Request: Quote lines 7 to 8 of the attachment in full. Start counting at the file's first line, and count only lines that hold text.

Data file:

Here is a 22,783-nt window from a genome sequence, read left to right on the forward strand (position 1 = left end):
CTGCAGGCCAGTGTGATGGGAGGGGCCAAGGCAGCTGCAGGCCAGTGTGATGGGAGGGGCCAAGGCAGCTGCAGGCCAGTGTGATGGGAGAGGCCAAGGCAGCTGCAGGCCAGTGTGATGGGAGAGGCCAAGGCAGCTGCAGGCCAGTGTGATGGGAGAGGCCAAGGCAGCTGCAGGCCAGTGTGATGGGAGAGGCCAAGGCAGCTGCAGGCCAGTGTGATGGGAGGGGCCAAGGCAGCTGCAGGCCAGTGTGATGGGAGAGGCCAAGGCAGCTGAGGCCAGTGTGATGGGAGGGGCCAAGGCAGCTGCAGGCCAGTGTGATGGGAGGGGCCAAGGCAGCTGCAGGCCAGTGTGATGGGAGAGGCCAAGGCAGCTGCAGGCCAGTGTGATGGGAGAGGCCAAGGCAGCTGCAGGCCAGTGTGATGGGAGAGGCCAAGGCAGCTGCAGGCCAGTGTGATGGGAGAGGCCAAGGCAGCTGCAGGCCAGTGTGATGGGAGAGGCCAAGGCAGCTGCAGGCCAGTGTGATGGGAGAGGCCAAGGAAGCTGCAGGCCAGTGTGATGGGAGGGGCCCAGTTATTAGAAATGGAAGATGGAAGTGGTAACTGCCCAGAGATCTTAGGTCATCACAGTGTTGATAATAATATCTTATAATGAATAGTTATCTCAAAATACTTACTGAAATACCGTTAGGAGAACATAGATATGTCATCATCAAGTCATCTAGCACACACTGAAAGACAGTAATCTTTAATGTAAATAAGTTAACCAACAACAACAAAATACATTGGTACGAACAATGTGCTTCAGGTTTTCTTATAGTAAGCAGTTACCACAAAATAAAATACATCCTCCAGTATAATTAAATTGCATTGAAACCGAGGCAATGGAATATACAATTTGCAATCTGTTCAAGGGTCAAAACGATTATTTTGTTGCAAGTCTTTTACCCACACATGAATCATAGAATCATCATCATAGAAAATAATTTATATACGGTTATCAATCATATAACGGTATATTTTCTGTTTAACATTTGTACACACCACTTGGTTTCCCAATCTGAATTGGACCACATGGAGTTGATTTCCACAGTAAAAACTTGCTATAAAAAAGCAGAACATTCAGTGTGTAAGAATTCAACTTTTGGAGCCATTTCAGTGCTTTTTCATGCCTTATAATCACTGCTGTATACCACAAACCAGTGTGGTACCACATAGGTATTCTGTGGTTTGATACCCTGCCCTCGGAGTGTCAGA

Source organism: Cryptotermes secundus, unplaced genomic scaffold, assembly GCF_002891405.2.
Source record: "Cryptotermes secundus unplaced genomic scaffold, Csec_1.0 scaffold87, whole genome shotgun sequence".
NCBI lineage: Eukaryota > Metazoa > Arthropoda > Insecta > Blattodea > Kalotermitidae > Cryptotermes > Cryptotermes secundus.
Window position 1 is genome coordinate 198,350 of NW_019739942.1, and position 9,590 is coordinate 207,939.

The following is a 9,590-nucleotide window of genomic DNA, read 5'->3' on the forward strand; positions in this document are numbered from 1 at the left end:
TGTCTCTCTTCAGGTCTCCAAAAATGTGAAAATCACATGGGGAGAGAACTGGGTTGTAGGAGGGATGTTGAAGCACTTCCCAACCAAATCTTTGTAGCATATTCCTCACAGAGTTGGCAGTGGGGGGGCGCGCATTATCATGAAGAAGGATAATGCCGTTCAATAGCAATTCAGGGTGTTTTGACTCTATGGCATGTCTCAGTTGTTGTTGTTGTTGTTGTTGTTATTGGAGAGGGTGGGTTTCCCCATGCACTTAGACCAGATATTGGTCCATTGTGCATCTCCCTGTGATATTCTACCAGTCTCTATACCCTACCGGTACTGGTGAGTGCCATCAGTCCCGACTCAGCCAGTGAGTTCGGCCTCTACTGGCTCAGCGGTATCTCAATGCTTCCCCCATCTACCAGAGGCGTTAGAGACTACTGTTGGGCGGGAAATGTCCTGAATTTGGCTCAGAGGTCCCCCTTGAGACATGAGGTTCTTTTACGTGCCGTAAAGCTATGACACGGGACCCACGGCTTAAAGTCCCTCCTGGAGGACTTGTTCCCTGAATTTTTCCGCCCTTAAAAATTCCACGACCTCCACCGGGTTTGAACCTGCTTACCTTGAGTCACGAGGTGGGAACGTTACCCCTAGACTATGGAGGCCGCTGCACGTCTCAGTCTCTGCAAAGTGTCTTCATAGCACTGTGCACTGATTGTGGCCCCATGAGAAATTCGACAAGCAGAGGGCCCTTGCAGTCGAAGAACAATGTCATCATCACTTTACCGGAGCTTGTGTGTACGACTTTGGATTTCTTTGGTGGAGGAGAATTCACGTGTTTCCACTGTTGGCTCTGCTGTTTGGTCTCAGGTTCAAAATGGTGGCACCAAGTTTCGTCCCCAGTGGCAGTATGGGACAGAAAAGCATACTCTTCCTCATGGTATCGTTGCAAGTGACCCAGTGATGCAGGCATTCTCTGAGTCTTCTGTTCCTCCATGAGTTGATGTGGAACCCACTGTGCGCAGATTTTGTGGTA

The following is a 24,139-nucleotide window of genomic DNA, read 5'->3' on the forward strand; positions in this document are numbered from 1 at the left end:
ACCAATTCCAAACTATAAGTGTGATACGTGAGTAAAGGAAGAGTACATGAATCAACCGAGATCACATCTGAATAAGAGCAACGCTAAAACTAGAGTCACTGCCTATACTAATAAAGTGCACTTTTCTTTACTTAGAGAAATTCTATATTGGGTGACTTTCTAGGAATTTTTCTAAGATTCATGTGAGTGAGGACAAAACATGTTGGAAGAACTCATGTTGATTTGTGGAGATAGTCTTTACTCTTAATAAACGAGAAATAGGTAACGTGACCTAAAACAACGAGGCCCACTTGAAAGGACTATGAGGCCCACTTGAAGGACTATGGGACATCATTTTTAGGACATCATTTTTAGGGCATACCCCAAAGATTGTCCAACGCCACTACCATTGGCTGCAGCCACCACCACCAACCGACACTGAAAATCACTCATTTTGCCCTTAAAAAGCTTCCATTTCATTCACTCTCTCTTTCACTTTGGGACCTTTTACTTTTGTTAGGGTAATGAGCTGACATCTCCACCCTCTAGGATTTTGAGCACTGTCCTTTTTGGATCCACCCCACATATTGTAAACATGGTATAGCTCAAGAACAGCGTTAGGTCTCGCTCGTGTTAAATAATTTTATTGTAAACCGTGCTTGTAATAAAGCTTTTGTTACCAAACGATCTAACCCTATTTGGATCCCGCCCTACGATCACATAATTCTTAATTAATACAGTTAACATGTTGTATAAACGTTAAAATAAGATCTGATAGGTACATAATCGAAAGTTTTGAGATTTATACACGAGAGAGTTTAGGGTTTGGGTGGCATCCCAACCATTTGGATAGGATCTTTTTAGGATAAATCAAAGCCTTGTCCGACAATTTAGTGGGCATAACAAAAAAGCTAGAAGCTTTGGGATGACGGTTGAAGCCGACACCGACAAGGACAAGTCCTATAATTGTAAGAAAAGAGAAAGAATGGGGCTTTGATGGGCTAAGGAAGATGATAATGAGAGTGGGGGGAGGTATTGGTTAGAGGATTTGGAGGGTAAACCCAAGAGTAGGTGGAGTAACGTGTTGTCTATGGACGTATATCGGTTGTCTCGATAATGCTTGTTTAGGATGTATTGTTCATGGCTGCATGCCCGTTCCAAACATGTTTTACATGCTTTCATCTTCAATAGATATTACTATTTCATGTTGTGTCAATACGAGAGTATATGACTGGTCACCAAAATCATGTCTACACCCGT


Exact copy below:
The following is a 9,590-nucleotide window of genomic DNA, read 5'->3' on the forward strand; positions in this document are numbered from 1 at the left end:
TGTCTCTCTTCAGGTCTCCAAAAATGTGAAAATCACATGGGGAGAGAACTGGGTTGTAGGAGGGATGTTGAAGCACTTCCCAACCAAATCTTTGTAGCATATTCCTCACAGAGTTGGCAGTGGGGGGGCGCGCATTATCATGAAGAAGGATAATGCCGTTCAATAGCAATTCAGGGTGTTTTGACTCTATGGCATGTCTCAGTTGTTGTTGTTGTTGTTGTTGTTATTGGAGAGGGTGGGTTTCCCCATGCACTTAGACCAGATATTGGTCCATTGTGCATCTCCCTGTGATATTCTACCAGTCTCTATACCCTACCGGTACTGGTGAGTGCCATCAGTCCCGACTCAGCCAGTGAGTTCGGCCTCTACTGGCTCAGCGGTATCTCAATGCTTCCCCCATCTACCAGAGGCGTTAGAGACTACTGTTGGGCGGGAAATGTCCTGAATTTGGCTCAGAGGTCCCCCTTGAGACATGAGGTTCTTTTACGTGCCGTAAAGCTATGACACGGGACCCACGGCTTAAAGTCCCTCCTGGAGGACTTGTTCCCTGAATTTTTCCGCCCTTAAAAATTCCACGACCTCCACCGGGTTTGAACCTGCTTACCTTGAGTCACGAGGTGGGAACGTTACCCCTAGACTATGGAGGCCGCTGCACGTCTCAGTCTCTGCAAAGTGTCTTCATAGCACTGTGCACTGATTGTGGCCCCATGAGAAATTCGACAAGCAGAGGGCCCTTGCAGTCGAAGAACAATGTCATCATCACTTTACCGGAGCTTGTGTGTACGACTTTGGATTTCTTTGGTGGAGGAGAATTCACGTGTTTCCACTGTTGGCTCTGCTGTTTGGTCTCAGGTTCAAAATGGTGGCACCAAGTTTCGTCCCCAGTGGCAGTATGGGACAGAAAAGCATACTCTTCCTCATGGTATCGTTGCAAGTGACCCAGTGATGCAGGCATTCTCTGAGTCTTCTGTTCCTCCATGAGTTGATGTGGAACCCACTGTGCGCAGATTTTGTGGTA